Midfielders

5 Most Underrated Midfielders of 2017

Patrick Dangerfield. Dustin Martin. Tom Mitchell. I’ll level with you all: it’s getting a bit repetitive just rolling off these names time and time again when it comes to talking about some of the best SuperCoach midfielders in Season 2017, and to be honest, it just wouldn’t be worth anyone’s time for me to ramble on about the top-five scoring midfielders AGAIN. So I’m going to promise to try a little bit harder for you guys today and look at five of the most underrated midfielders in SuperCoach this year:

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MATT CROUCH

The younger of the Crouch brothers, Matt had an outstanding season in 2017 but didn’t seem to receive the recognition that fellow midfielders in his weight division received. With an average of over 110 points, he actually finished the season as the sixth-highest scorer in the competition, 10 points clear of the much more popular teammate Rory Sloane. Crouch was also one of just seven players priced at over $600,000, partly due to his blistering form in the SuperCoach Finals, where he scored 139 or more in three of the last four games of the season. Despite all of this, Crouch spent most of the season being owned by less than 3% of the SuperCoach population, before his stocks began to rise towards the back end of the year.

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MITCH DUNCAN

It’s probably difficult to get noticed when you have to fight Patrick Dangerfield and Joel Selwood for the midfield spotlight, but that doesn’t take away from the fact that Duncan had a fantastic season this year. 14 centuries and just two scores below 90 contributed greatly to his season average of 109.8, and his finish to the season was blistering, with centuries in his final seven games establishing a true marker of consistency. He finished the year as the 14th-highest scorer in the league despite missing one game, which only adds to the mystery as to why he was never owned by more than 2% of SuperCoaches.

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BRAD EBERT

Often forgotten in a Port Adelaide midfield where Ollie Wines and Robbie Gray received most of the plaudits and attention, and as a result, Brad Ebert flew heavily under the radar this year despite being such a prolific scorer.  At the halfway mark of the season, Ebert’s average of 111.7 was enough to rival some of the best midfielders in the game. Consecutive mid-season scores of 58 and going century-less in his final five matches took the gloss of his average, but he still managed to finish the season with a triple-figure season average, but despite such strong early-season form, his SuperCoach ownership peaked late in the season at just 5%.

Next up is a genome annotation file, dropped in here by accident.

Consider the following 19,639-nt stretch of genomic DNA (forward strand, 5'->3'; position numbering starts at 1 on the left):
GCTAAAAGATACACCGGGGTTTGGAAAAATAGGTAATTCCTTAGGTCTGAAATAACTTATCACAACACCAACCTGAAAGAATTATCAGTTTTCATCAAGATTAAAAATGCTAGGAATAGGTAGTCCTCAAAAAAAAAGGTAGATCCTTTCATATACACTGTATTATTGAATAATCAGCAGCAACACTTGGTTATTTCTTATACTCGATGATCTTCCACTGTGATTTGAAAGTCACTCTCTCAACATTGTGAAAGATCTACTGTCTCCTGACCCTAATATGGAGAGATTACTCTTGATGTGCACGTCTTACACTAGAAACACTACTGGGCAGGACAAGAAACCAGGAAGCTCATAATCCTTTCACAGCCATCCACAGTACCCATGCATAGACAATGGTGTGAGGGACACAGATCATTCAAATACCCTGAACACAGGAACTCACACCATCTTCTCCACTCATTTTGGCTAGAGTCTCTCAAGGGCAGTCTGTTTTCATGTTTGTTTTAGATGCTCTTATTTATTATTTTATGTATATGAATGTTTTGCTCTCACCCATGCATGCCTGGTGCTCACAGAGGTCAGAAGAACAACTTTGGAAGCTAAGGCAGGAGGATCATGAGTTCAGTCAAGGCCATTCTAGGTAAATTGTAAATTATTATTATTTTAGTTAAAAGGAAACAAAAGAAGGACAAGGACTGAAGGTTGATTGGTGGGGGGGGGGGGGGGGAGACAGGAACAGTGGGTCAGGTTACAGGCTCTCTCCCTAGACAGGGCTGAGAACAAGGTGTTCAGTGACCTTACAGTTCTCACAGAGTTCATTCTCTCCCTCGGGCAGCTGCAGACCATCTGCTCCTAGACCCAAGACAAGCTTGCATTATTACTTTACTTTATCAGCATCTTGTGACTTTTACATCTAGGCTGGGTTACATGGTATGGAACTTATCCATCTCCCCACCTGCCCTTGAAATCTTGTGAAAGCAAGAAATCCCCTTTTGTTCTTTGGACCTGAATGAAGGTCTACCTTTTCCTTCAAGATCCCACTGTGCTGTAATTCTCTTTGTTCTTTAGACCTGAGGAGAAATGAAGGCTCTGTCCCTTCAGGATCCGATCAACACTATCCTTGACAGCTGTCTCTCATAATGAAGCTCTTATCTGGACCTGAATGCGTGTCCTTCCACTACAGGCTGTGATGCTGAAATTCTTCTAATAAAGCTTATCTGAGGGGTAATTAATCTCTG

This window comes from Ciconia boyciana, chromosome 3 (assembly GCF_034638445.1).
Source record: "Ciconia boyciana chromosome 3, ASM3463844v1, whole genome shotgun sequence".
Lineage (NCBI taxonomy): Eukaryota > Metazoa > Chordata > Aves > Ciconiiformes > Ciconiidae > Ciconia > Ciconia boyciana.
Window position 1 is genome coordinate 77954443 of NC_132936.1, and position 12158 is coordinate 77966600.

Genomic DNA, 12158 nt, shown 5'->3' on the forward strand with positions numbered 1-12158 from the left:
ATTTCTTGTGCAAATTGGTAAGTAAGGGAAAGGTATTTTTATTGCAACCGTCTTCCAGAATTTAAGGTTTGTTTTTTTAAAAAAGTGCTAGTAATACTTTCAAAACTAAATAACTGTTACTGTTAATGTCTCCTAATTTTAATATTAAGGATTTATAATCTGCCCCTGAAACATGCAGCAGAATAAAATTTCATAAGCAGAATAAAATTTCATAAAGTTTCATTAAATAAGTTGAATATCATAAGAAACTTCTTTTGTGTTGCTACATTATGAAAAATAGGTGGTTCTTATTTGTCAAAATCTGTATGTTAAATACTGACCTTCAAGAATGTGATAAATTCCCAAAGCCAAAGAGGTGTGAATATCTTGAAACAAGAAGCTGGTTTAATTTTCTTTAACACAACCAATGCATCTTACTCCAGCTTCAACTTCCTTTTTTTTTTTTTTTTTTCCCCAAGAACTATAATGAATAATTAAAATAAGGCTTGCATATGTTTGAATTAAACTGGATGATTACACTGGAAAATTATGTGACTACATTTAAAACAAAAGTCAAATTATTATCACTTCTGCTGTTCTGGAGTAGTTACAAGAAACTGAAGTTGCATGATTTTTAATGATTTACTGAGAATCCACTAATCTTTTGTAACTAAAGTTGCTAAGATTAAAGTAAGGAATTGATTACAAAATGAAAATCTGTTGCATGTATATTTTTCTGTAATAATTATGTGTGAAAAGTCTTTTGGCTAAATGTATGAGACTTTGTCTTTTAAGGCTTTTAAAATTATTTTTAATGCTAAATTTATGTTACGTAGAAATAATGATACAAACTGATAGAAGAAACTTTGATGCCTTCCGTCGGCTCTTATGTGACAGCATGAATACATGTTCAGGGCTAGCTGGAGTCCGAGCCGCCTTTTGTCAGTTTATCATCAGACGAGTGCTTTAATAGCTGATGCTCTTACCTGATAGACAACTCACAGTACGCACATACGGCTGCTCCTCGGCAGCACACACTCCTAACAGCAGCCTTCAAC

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SAM MENEGOLA

The second Cat to appear on this list, and much like the aforementioned Duncan, Sam Menegola also proved himself to be a super-consistent scorer this season, even if he wasn’t awarded the praise he should’ve been. Menegola missed three of the first five games of the season, but once he settled into 2017, he started to flourish in the midfield, finishing the year with an average of 100.4 points. He certainly wouldn’t have been quality captaincy material, but his ability to regularly produce a score of somewhere around the 100-point mark would’ve been a relief for SuperCoaches looking for a guarantee in the midfield. Despite his consistency around the 100-point average mark, it took until Round 21 for a whole 1% of SuperCoaches to get Menegola into their side. .

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SEBASTIAN ROSS

Despite being prone to the odd low score during the season, on the whole, Seb Ross was a quality unique selection, hitting the triple-figure 13 times in 22 games, and scoring 90 on another three occasions. By Round 16 he had achieved 11 centuries and just one score below 84 in 15 appearances, but a barren run of just two centuries in his final seven games hurt his average, as he fell from an average of over 105 points to 101.  Ironically, his slump in form coincided precisely with a spike in ownership, as he jumped from 0.9% to 1.4% within a week, before creeping up to 1.7% by season’s end, but Ross was still nowhere near rated highly enough given his consistent form during the first three-quarters of the season.

Follow Matthew Donald on Twitter

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